Whether or not the filing on behalf of 17 states, as well as U.S. President Donald Trump ultimately succeeds or fails to be heard by the Supreme Court is not really the main point. What is significant is not only have so many Republican states joined together in defense of the populist leader, something that many people did not believe would happen, but it underscores the level of anger and frustration so many Americans are feeling over the outcome to this election of extreme consequence. Indeed, many believe the outcome of this presidential contest, given the strange winds now blowing through Capitol Hill, may actually mean the difference between the United States becoming more of a socialist country than a capitalist one.

With so much riding on the line, conservative Trump supporters are growing desperate, not only with the implications of a Biden-Harris presidency, but by the absolute lack of media coverage throughout the saga. And when there is media attention devoted to the legal challenges, it is an arrogant and condescending tone, as if fraud and corruption has suddenly become a new thing.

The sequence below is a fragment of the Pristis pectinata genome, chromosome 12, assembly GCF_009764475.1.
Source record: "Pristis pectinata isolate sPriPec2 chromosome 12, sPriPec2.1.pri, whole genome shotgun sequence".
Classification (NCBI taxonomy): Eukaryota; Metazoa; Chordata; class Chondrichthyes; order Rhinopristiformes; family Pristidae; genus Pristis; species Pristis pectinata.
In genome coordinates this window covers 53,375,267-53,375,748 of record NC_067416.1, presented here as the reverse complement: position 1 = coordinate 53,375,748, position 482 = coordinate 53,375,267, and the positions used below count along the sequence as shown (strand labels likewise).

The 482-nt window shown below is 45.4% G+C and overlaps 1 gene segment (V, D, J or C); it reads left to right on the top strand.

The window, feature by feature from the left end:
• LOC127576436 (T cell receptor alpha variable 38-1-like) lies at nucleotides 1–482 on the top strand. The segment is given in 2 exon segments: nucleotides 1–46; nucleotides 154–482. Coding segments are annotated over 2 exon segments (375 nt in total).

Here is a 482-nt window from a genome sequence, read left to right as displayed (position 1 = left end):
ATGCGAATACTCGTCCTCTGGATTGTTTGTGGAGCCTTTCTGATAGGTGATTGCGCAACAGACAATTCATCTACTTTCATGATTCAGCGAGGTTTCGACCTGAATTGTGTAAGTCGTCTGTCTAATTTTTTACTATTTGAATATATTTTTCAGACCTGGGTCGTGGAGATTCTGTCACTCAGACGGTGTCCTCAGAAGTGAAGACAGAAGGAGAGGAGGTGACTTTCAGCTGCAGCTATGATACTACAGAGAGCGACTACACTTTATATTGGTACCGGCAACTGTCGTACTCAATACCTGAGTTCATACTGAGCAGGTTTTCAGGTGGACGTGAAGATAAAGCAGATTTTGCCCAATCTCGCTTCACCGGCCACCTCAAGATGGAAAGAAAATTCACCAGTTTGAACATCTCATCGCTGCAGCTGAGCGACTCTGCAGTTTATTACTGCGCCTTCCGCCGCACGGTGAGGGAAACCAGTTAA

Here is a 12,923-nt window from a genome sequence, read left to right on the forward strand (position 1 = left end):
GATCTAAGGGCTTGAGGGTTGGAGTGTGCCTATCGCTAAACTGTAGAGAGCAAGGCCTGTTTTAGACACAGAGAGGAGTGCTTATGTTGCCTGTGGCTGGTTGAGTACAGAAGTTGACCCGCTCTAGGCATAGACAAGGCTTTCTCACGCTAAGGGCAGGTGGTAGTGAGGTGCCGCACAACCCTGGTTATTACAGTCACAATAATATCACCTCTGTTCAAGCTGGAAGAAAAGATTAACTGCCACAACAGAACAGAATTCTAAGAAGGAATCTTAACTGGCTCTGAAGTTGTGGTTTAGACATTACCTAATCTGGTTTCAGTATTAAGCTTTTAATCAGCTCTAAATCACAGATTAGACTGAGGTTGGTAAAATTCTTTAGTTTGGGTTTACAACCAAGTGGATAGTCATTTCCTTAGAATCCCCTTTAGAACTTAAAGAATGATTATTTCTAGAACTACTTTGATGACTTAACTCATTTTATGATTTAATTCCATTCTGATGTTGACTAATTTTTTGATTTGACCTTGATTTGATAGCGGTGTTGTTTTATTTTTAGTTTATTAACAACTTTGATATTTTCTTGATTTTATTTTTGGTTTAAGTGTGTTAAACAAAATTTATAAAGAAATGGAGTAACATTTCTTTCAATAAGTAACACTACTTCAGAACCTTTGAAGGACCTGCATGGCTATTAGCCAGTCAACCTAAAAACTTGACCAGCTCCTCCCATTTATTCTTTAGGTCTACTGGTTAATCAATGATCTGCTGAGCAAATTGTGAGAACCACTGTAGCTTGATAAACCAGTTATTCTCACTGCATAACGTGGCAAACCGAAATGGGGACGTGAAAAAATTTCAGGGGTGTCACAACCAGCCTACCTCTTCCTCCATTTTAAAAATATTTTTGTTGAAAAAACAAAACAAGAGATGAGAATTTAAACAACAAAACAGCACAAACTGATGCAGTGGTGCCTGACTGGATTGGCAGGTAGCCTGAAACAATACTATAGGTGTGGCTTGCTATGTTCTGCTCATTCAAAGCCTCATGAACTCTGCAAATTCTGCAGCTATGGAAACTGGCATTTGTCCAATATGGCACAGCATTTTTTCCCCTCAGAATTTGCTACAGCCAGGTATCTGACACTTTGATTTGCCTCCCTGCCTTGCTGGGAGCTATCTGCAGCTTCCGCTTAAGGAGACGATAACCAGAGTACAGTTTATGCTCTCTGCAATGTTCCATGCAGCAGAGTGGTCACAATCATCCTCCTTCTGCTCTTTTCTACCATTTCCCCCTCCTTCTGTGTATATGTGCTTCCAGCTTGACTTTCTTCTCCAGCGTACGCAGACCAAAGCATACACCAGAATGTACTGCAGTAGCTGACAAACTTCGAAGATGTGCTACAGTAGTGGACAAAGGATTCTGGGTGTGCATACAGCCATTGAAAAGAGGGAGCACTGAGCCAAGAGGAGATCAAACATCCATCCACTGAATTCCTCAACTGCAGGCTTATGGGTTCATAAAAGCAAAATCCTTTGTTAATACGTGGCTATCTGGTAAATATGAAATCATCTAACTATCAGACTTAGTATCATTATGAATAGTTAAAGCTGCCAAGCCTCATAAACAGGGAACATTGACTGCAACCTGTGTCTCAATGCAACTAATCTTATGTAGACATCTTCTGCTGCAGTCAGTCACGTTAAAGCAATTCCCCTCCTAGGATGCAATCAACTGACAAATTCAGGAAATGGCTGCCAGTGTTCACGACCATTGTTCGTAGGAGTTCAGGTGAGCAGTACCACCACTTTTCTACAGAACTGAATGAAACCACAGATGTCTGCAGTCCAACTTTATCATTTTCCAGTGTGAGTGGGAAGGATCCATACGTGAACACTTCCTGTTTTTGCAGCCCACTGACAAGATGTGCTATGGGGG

This is where not the media and the Big Tech social media platforms are playing with real fire. If enough Republican voters come around to the conclusion that Trump was not only cheated out of another term in office, but was never given a fair hearing to forward those grievances, then we may be heading for some very rough times in the land of the free. To lose in an election is one thing, but to lose under highly dubious terms while lacking both the legal and media methods of voicing those concerns, is a recipe for disaster.

By Wednesday, the general attorneys from Alabama, Arkansas, Florida, Indiana, Kansas, Louisiana, Mississippi, Missouri, Montana, Nebraska, North Dakota, Oklahoma, South Carolina, South Dakota, Tennessee, Texas, Utah and West Virginia have filed motions with the Supreme Court. Should the highest court in the land agree to hear the case, Texas senator Ted Cruz has agreed to argue on Trump’s behalf.

Not only would such a court case make for some epic television, it may very well save the Republic from another civil war.